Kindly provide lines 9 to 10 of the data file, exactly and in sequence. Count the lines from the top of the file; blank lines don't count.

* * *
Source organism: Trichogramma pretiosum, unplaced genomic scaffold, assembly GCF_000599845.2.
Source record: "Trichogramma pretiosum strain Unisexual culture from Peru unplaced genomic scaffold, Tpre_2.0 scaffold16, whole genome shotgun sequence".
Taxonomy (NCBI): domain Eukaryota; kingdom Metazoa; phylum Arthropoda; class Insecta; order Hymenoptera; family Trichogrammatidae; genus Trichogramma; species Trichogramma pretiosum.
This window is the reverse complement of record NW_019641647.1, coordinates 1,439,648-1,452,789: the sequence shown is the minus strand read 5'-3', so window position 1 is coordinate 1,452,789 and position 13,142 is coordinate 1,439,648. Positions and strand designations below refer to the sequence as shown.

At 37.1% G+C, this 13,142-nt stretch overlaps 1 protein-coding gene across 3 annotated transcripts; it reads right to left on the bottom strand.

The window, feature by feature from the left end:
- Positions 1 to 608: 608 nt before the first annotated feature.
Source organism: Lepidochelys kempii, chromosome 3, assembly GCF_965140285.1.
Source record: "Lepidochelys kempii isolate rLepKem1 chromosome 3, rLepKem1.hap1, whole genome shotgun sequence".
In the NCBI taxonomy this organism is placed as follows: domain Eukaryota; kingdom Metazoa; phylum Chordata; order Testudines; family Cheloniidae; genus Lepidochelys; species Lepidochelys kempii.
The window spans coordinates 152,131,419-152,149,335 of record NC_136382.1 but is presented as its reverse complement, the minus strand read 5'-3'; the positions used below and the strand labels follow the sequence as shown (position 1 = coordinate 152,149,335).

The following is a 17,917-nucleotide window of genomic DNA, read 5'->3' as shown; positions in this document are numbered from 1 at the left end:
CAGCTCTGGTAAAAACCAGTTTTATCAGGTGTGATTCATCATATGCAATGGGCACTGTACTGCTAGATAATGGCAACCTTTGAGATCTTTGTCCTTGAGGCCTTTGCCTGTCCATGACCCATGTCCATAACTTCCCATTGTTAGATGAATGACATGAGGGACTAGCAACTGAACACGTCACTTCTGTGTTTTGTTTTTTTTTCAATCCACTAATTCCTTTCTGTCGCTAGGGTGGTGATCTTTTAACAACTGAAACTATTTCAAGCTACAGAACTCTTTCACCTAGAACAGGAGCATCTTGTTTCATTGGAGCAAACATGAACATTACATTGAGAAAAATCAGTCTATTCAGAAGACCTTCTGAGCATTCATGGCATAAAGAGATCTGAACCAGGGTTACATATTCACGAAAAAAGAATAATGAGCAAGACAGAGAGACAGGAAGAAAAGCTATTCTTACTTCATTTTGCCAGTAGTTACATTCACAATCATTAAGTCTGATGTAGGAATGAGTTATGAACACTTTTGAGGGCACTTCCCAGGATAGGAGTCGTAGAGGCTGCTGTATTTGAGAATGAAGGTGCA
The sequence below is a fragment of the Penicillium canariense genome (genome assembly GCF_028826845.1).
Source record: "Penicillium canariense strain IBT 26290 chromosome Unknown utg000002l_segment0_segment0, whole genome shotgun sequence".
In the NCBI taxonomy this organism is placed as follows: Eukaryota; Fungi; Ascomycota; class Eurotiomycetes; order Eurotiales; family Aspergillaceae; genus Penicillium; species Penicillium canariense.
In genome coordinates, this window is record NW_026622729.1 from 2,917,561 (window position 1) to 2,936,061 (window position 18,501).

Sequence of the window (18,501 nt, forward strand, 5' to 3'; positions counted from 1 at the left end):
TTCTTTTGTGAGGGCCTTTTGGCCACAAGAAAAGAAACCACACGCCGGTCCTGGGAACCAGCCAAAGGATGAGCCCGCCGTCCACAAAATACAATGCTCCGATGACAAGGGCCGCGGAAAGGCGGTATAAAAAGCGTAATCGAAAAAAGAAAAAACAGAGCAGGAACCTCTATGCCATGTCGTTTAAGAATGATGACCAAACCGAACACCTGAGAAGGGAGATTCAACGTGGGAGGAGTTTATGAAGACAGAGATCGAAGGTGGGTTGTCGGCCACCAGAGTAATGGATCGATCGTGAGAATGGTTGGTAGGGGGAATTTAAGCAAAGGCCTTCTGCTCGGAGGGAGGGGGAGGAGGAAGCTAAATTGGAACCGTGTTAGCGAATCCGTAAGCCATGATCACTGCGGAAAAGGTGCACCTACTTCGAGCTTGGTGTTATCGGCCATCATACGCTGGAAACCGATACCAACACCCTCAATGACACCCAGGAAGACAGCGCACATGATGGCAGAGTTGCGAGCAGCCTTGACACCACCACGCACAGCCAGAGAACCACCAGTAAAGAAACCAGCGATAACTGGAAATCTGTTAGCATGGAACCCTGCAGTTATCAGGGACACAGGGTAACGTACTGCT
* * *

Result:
Source record: "Lepidochelys kempii isolate rLepKem1 chromosome 3, rLepKem1.hap1, whole genome shotgun sequence".
In the NCBI taxonomy this organism is placed as follows: domain Eukaryota; kingdom Metazoa; phylum Chordata; order Testudines; family Cheloniidae; genus Lepidochelys; species Lepidochelys kempii.